Meeting number two with my jolly cancer nurse and my increasingly less jolly consultant, who clearly distrusts my decision to have both the airbags removed.
He’s happy to whip off the faulty one, but he doesn’t quite understand why a lady (he calls me a lady. Never met me in St Andrews screaming abuse at parking meter, and then self-harming with a debit card, obviously) should want both bumps gone.
Don’t get me wrong, the left boob has done nothing wrong, I’ve got nothing against my left boob. It’s just, to quote the mighty Peter Cook, neither would it.
Leaving it solo is not a comfortable option. It’s like taking a pair of high-heels back because one is faulty and the shop says they’ll exchange the wonky one for a trainer, but you’ll need to walk about in the other high heel for the rest of your days.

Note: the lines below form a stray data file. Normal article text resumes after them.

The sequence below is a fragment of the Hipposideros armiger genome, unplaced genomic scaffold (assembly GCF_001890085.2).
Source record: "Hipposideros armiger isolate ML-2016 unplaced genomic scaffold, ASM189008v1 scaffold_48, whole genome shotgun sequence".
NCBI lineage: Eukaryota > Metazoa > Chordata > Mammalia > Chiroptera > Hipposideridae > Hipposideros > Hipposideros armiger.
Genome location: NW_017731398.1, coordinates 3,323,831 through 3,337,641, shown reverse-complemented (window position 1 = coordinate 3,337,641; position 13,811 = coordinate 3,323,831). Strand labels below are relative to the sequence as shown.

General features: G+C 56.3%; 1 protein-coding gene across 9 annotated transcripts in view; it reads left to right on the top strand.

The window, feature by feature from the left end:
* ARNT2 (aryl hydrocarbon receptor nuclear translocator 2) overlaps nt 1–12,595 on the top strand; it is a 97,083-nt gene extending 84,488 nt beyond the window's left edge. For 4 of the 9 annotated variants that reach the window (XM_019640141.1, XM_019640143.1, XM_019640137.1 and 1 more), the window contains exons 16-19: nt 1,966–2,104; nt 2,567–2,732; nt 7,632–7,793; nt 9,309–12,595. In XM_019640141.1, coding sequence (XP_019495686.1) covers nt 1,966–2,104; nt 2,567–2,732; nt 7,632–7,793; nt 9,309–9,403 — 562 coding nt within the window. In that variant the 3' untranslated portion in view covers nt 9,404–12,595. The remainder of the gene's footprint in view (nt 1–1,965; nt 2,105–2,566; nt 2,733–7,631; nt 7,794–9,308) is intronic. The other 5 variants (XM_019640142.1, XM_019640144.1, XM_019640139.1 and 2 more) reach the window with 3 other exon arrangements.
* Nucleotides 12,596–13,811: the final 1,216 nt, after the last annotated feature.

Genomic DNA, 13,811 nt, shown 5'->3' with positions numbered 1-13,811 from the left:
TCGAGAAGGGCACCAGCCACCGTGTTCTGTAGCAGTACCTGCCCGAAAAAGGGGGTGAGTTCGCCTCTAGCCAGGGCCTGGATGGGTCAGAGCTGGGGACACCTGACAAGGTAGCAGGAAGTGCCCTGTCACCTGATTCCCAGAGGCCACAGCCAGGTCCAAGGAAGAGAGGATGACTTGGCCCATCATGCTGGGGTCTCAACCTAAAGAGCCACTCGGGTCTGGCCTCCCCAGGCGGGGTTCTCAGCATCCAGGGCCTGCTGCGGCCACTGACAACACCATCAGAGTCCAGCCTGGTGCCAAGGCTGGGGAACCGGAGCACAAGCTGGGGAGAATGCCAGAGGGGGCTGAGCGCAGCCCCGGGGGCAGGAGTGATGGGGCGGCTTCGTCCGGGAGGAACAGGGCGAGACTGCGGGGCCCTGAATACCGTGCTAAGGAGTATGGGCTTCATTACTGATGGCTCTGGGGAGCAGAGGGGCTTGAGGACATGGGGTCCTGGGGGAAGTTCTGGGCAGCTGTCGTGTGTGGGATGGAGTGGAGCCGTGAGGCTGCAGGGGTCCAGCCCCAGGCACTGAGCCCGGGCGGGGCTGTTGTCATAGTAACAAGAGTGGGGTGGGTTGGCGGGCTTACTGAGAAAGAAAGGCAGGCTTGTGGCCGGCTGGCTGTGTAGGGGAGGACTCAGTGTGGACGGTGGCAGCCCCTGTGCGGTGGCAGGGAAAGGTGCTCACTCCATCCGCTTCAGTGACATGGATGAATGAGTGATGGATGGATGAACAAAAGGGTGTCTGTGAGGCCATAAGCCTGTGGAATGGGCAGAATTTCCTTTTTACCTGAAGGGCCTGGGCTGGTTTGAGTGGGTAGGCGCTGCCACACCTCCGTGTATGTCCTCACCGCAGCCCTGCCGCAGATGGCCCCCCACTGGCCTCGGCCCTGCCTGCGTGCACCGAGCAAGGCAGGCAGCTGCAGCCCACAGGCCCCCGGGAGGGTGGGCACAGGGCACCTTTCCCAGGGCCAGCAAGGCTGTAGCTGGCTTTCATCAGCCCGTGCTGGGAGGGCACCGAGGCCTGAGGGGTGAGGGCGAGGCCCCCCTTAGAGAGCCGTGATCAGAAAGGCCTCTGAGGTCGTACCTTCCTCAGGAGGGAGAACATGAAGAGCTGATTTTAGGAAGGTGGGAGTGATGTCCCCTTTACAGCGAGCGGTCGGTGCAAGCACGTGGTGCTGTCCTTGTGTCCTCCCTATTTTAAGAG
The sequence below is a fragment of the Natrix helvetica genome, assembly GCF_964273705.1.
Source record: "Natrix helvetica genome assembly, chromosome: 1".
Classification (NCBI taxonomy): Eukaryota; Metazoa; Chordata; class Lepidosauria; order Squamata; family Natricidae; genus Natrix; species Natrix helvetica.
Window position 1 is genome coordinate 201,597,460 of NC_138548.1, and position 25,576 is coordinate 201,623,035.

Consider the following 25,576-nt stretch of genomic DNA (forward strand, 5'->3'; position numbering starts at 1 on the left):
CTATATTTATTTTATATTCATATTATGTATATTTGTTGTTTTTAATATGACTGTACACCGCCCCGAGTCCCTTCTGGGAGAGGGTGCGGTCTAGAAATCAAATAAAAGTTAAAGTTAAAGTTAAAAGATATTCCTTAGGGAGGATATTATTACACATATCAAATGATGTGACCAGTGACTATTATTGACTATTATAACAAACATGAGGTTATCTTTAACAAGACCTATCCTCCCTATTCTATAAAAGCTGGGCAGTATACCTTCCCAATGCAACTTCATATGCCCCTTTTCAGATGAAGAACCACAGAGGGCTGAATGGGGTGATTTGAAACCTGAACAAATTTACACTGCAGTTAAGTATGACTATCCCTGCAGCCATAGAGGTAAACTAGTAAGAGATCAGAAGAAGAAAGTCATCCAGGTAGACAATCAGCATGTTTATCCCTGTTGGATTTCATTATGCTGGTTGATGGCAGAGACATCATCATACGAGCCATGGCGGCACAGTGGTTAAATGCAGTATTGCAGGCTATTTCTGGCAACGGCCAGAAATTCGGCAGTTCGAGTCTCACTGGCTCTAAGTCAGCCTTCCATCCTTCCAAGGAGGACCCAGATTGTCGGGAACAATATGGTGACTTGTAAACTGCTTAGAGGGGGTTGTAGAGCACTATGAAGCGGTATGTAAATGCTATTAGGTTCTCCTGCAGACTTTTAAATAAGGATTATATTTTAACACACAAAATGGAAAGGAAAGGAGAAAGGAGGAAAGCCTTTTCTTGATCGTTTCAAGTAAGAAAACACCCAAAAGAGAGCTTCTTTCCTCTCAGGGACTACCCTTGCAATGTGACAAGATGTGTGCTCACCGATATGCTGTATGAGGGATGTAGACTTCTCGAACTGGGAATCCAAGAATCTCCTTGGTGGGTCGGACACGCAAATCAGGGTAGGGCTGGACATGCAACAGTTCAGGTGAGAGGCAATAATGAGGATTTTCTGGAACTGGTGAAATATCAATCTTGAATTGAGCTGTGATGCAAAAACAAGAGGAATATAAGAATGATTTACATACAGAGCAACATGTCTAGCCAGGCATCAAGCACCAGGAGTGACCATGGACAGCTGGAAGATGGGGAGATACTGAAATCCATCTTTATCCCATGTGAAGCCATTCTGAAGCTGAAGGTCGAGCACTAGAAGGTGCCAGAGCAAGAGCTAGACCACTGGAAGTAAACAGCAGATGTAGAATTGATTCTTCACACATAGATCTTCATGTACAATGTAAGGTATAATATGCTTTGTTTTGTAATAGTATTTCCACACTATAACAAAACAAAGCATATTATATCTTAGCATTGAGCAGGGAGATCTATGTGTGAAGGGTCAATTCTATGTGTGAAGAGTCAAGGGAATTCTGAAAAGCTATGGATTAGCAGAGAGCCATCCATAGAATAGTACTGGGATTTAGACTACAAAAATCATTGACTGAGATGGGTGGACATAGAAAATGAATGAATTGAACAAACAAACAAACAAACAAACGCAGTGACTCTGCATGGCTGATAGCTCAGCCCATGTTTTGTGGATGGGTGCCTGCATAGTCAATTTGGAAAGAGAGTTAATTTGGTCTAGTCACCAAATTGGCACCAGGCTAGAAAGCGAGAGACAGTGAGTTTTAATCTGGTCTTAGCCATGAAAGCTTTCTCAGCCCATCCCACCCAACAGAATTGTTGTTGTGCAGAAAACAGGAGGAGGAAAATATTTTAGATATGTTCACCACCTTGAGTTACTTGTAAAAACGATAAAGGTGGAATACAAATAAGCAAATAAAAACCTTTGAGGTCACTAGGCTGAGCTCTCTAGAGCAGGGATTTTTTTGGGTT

He doesn’t seem to understand any of this. I realised this when he warned me in deathly tones that “ladies who had this surgery sometimes find it difficult to buy bras”. Seriously? We’re having a discussion about cancer and he suddenly turns into a sales rep for Marks and Spencer lingerie department?
It’s trainers on both feet and, if I have to fight for it, I will.